We haven’t seen the origin story of Crazy Jane yet, who ha 64 personalities each one with a separate super power, but the fact she’s called you CRAZY Jane, I doubt it’s filled with a trip to Disney with puppy dog belly rubs. Just saying. She’s played by Diane Guerrero most commonly known as Maritza from Orange is the New Black. She gives an absolute mischief in a glass bottle energy to Crazy Jane that makes any moment she is on screen as a possible scene stealer. Between her personalities and the random ways they can approach any situation, she is an absolute joy to watch.
Freshman year vs Senior year
The Cyborg character is the most known out of the group so his origin is pretty well known to folks by now. A young school star Vic Stone ends up in some type of accident at his father’s lab, and in the process of having his life saved is turned into Cyborg. The difference in this iteration played by Joivan Wade is he is not in that “Whoa is me!” phase we see in other current iterations. This Cyborg while he remembers all the time what happened to him, he uses it to be a better person, the best hero he can be. It’s even said throughout first meeting him that he's training himself to apply for the Justice League in a few years. This is the Cyborg who can really show what he can do, when not always depressed about his situation, which is a big bag of fresh air after the last few rides through his origin story to be honest.
The three faces of "Nobody"
Yet, what is a dysfunctional team of misfits, without a villain to match, and lordy lordy is Mr. Nobody perfect. Played by the always great to see show up Alan Tudyk, he is menacing in how ludicrous he seems to be. Breaking the 4th wall as the narrator of the story for the first few episodes, his powerset makes him seem like a certain 5th dimensional imp that Superman has a hard time with saying their name. His time shown while not much is used to its fullest potential to where even though he is clearly a big villain baddie, he’s so fun to watch you kind of root for him just to see what lethal hi-jinks comes up next. Keyword: flatulent donkey.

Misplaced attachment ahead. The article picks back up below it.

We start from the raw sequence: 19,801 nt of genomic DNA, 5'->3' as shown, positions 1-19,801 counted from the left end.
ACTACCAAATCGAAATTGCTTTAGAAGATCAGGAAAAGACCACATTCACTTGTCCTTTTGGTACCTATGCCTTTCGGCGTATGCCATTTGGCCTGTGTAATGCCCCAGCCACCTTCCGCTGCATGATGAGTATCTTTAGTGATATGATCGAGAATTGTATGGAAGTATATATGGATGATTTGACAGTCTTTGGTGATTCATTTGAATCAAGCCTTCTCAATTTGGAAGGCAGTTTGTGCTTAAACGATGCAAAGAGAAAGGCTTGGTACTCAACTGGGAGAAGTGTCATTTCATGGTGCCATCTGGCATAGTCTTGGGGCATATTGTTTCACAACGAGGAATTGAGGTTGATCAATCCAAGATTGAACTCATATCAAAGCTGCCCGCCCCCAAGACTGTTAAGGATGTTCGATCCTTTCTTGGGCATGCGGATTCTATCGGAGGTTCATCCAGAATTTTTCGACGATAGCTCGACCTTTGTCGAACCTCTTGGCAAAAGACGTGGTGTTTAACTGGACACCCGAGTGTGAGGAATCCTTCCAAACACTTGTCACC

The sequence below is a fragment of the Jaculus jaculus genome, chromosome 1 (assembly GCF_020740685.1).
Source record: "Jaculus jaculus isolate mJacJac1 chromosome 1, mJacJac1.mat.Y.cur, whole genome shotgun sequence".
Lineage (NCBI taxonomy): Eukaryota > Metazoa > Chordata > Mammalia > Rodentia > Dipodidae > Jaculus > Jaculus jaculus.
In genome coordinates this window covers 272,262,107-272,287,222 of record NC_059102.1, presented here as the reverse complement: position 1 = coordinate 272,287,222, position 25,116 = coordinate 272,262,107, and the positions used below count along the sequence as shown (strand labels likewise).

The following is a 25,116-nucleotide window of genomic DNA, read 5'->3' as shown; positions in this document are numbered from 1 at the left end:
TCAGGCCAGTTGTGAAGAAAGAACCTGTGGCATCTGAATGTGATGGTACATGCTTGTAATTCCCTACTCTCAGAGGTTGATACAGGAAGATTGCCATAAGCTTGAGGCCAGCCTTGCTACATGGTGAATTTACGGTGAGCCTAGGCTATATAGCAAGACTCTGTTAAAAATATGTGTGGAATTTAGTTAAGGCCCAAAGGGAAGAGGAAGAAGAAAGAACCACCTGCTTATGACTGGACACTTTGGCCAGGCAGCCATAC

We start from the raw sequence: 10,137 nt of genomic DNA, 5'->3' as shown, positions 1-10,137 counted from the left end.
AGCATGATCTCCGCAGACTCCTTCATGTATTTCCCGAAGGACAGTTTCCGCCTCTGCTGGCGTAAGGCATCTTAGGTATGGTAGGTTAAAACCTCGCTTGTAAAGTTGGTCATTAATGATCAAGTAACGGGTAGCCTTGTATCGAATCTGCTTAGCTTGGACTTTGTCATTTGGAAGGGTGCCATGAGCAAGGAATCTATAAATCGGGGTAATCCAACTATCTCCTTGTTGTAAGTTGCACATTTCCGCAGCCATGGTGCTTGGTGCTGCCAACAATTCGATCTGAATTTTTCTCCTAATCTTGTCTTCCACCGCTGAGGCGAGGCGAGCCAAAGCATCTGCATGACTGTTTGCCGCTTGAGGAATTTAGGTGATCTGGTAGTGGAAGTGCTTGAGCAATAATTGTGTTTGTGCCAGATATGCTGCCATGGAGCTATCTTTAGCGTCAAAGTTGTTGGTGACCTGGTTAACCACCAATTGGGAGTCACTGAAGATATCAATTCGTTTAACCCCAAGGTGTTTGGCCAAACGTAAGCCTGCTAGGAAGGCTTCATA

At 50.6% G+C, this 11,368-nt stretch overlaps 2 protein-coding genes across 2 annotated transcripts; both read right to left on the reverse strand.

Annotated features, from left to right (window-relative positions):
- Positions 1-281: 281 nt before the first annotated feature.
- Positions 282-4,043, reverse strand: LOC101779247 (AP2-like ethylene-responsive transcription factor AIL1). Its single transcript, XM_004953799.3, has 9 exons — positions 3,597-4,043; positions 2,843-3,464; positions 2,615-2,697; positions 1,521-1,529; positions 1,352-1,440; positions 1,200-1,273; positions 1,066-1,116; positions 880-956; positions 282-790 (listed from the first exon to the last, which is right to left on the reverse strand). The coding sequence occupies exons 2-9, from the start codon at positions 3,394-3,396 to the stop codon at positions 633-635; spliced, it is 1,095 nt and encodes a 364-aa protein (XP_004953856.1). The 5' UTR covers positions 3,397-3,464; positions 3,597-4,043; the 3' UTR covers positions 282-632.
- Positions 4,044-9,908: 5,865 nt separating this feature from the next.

Episode 3 "Puppet Patrol"
I can honestly not think of one bad thing about this series currently, and 4 solid episodes in that is saying a lot. By this time in the Titans series while the premise was a lot better than the trailers portrayed, there were gaps in story and decisions that left audiences wanting. With Doom Patrol though...I got nothing. It’s the same type of feeling I had watching the first Guardians of the Galaxy movie. There was no reason for any of this to work, but by embracing the camp and absurdity of the story and characters, DC has actually created an emotionally poignant and strong framework. The sky's the limit if they continue on this path, and I am all in for the ride. The next series up is slated to be Swamp Thing (a personal favorite of mine), and if the constant success and critical acclaim that DC Universe has received so far continues , it will herald something new. Not great in any means for the masses in terms of the streaming wars, but for fans who want to see dedication and passion placed in the projects of our favorite characters and pastimes, well, I’ll just say this. This may be the perfect time if your a DC fanboy or girl to put your money, where your mouth is.
Doom Patrol: A+